Second Person POV stories are not as popular because the reader is required to participate and tell the story (by virtue of the pronoun you itself). In other words, the reader becomes both the character and narrator of the story. Depending on the genre and story event, this can conflict with the reader’s own will.
For example, a Second Person POV in a contemporary fiction piece about everyday life may not sit so well because the genre itself is pretty close to reality. But the same POV in a sci-fi/fantasy story will be more easily received because the reader intuitively knows sci-fi/fantasy requires him to suspend his disbelief.
What Makes a Narrator Have a First Person Point of View?
A first person narrator is a character participating in the story itself. He tells his story to the reader directly, who gets to see inside said character and experience the storyworld events literally through his eyes.
It sounds simple enough but is actually quite challenging because the character has to be capable of taking on the responsibility of narrating the entire story. Not only does he share his dialogue, thoughts, and actions, but he also has to reveal setting, mood, and the dialogue and action of other characters.
So even though the narrator is the character, the narrator is the character in a different place in time. (I'll talk more about this in part 2.) This distinction helps set apart the narrator’s responsibilities in the author’s mind, but also affects the degree of emotional intensity shared with the reader.
Point of View Affects Your Reader's Experience
Each of those four POV classes provides a different experience in how the reader receives the story. Regardless of which type is chosen, it comes down to this: your narrator’s point of view impacts the level of connection or projected emotion a reader may experience with the story’s characters.
This is the singularly most important reason to master point of view because it deals with your narrator’s communication to your reader, which is why distinguishing between the three roles you take on as a writer is so important.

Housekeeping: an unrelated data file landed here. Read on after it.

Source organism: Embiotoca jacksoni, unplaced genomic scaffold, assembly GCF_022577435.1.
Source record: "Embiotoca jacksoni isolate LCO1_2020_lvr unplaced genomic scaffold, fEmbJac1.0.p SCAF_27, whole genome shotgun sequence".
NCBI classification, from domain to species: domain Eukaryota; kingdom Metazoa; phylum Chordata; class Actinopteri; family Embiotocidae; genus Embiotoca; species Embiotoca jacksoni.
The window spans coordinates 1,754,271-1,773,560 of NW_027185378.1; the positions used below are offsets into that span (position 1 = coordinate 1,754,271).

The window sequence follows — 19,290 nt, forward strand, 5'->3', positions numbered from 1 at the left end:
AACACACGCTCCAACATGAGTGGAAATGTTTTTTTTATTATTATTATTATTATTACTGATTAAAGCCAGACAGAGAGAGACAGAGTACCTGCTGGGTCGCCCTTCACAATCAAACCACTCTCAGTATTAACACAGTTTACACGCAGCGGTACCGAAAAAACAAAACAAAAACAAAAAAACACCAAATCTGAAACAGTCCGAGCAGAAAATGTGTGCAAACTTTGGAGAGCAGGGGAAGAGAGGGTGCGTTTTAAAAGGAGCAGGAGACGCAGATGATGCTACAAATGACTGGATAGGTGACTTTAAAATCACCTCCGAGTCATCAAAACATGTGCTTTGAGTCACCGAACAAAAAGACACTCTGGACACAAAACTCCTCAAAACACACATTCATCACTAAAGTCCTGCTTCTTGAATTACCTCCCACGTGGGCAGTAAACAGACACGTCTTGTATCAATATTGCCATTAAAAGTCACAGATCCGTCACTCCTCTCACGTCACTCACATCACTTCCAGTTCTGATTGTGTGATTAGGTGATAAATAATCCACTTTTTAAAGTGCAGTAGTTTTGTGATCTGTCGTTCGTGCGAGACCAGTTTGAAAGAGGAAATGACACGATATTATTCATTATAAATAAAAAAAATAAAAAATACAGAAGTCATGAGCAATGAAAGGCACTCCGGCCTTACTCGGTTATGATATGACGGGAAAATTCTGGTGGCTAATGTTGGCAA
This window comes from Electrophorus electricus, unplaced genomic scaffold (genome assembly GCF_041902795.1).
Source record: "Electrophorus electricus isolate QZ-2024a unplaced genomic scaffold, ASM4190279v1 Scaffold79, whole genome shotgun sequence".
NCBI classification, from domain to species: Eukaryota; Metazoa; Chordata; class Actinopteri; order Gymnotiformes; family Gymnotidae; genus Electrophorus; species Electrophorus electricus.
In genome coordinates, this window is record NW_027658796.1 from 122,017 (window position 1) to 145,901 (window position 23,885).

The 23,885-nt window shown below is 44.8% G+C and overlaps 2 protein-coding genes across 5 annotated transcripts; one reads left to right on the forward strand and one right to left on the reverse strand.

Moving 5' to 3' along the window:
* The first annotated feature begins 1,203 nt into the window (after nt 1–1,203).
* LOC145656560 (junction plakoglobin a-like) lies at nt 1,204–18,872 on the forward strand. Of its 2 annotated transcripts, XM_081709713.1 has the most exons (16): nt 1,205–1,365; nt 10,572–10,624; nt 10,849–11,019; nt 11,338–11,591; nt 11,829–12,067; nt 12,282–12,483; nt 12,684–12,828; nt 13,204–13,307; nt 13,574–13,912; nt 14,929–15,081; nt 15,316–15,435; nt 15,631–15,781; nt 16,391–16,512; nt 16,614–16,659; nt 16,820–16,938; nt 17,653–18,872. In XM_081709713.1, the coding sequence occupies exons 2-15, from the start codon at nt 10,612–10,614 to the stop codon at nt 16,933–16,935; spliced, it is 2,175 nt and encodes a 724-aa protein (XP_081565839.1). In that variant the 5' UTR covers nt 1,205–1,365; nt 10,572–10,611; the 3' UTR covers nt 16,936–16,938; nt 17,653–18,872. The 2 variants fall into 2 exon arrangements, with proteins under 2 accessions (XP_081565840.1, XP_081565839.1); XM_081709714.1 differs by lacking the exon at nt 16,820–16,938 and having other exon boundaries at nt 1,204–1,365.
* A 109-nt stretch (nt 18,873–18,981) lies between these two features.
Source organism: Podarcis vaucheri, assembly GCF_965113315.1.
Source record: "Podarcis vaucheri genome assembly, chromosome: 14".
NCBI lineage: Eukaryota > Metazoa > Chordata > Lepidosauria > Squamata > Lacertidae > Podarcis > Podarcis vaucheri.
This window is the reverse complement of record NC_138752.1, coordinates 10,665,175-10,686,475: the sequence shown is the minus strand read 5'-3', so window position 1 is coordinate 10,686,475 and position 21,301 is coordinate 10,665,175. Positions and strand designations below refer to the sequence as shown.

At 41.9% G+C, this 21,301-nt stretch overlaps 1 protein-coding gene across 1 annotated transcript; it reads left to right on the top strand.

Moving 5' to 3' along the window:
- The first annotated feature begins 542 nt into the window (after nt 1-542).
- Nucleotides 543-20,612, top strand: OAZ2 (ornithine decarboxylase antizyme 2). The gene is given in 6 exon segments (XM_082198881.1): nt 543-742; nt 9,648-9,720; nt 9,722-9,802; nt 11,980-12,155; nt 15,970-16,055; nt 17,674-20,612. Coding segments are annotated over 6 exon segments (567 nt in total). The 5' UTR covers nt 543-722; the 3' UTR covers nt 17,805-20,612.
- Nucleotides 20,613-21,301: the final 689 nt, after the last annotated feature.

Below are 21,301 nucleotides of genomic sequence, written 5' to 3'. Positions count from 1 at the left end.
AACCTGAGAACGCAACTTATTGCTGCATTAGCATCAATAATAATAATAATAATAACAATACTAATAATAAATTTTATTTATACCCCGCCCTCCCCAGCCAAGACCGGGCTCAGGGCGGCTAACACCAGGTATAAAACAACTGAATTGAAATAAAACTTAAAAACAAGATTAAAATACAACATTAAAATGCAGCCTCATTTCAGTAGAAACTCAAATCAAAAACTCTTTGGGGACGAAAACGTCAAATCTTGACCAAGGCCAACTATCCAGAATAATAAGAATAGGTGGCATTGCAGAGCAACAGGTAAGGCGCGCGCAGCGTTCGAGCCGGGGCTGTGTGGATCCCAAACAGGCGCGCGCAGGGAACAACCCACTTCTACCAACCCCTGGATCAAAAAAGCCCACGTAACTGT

If you, as the author, and you, as the character, do not have clearly defined boundaries apart from the responsibilities you, as the narrator, handle, confusion ensues. You might not notice it, but the reader will.
She’ll notice the story seems “off” in some way. The characters might come across cool in some parts, but accessible in other sections. The story might even seem like it is everywhere and nowhere all at the same time.
But when you know what each of the three roles is responsible for and you maintain that separation well (because it is hard), the reader has a great experience! She won’t even notice point of view. She simply absorbs the content of the narrator’s perspective, instead of noticing the delivery (experimental techniques being a semi-exception).In other words, POV should be invisible.
The Elements of Point of View
There are five primary elements that comprise point of view:
- Grammatical Person
- Pronoun Number
- Verb Tense
- Number of Accessed Viewpoints
- Narrative Distance
Most of these elements can be mixed and matched to create a unique point of view that fits your story. Some elements, when paired with others, don’t work so well together and would need exactly the right story to pull off the point of view. Other elements, absolutely.
That’s why we have eight common POV types: Authorial Omniscient, Essayist Omniscient, Objective Third Person, Limited Third Person, Deep POV, Second Person, Central First Person, and Peripheral First Person.